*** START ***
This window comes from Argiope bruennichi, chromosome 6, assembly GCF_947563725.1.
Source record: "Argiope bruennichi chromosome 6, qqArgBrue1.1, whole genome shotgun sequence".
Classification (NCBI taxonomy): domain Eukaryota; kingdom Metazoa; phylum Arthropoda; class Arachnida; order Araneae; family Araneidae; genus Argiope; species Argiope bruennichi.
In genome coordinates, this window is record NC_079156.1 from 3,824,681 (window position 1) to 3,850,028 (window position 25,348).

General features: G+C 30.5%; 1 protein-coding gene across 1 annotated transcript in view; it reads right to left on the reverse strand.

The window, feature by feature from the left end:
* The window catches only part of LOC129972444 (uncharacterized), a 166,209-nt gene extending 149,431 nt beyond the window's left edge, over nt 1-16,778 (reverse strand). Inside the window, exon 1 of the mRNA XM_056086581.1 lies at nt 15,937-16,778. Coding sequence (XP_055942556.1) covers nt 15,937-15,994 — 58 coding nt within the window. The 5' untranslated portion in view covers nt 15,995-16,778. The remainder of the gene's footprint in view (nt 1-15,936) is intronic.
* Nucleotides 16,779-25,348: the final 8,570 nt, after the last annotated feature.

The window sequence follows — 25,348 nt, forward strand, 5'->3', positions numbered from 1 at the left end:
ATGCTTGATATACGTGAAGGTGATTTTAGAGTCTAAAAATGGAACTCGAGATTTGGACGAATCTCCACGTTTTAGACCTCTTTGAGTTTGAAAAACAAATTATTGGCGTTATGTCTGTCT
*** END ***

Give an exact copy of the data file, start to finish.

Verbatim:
This window comes from Argiope bruennichi, chromosome 6, assembly GCF_947563725.1.
Source record: "Argiope bruennichi chromosome 6, qqArgBrue1.1, whole genome shotgun sequence".
Classification (NCBI taxonomy): domain Eukaryota; kingdom Metazoa; phylum Arthropoda; class Arachnida; order Araneae; family Araneidae; genus Argiope; species Argiope bruennichi.
In genome coordinates, this window is record NC_079156.1 from 3,824,681 (window position 1) to 3,850,028 (window position 25,348).

General features: G+C 30.5%; 1 protein-coding gene across 1 annotated transcript in view; it reads right to left on the reverse strand.

The window, feature by feature from the left end:
* The window catches only part of LOC129972444 (uncharacterized), a 166,209-nt gene extending 149,431 nt beyond the window's left edge, over nt 1-16,778 (reverse strand). Inside the window, exon 1 of the mRNA XM_056086581.1 lies at nt 15,937-16,778. Coding sequence (XP_055942556.1) covers nt 15,937-15,994 — 58 coding nt within the window. The 5' untranslated portion in view covers nt 15,995-16,778. The remainder of the gene's footprint in view (nt 1-15,936) is intronic.
* Nucleotides 16,779-25,348: the final 8,570 nt, after the last annotated feature.

The window sequence follows — 25,348 nt, forward strand, 5'->3', positions numbered from 1 at the left end:
ATGCTTGATATACGTGAAGGTGATTTTAGAGTCTAAAAATGGAACTCGAGATTTGGACGAATCTCCACGTTTTAGACCTCTTTGAGTTTGAAAAACAAATTATTGGCGTTATGTCTGTCT